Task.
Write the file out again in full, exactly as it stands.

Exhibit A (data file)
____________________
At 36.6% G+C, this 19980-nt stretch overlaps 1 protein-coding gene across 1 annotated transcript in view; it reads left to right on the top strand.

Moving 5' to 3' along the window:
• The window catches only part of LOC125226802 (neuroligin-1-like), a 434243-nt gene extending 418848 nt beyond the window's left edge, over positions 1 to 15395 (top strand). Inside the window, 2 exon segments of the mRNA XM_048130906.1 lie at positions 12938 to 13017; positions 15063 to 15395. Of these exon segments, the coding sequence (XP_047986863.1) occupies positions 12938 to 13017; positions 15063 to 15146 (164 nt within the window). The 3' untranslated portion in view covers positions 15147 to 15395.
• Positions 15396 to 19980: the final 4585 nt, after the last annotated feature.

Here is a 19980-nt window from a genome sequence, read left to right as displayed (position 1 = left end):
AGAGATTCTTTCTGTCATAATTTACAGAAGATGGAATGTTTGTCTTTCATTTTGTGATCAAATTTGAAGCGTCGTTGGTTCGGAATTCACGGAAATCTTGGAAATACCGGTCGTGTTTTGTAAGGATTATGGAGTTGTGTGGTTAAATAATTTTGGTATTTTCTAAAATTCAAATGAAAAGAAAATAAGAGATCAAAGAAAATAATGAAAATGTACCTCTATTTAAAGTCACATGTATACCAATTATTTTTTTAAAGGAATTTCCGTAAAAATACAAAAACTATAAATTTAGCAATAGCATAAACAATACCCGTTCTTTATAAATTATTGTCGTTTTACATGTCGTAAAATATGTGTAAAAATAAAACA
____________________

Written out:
At 36.6% G+C, this 19980-nt stretch overlaps 1 protein-coding gene across 1 annotated transcript in view; it reads left to right on the top strand.

Moving 5' to 3' along the window:
• The window catches only part of LOC125226802 (neuroligin-1-like), a 434243-nt gene extending 418848 nt beyond the window's left edge, over positions 1 to 15395 (top strand). Inside the window, 2 exon segments of the mRNA XM_048130906.1 lie at positions 12938 to 13017; positions 15063 to 15395. Of these exon segments, the coding sequence (XP_047986863.1) occupies positions 12938 to 13017; positions 15063 to 15146 (164 nt within the window). The 3' untranslated portion in view covers positions 15147 to 15395.
• Positions 15396 to 19980: the final 4585 nt, after the last annotated feature.

Here is a 19980-nt window from a genome sequence, read left to right as displayed (position 1 = left end):
AGAGATTCTTTCTGTCATAATTTACAGAAGATGGAATGTTTGTCTTTCATTTTGTGATCAAATTTGAAGCGTCGTTGGTTCGGAATTCACGGAAATCTTGGAAATACCGGTCGTGTTTTGTAAGGATTATGGAGTTGTGTGGTTAAATAATTTTGGTATTTTCTAAAATTCAAATGAAAAGAAAATAAGAGATCAAAGAAAATAATGAAAATGTACCTCTATTTAAAGTCACATGTATACCAATTATTTTTTTAAAGGAATTTCCGTAAAAATACAAAAACTATAAATTTAGCAATAGCATAAACAATACCCGTTCTTTATAAATTATTGTCGTTTTACATGTCGTAAAATATGTGTAAAAATAAAACA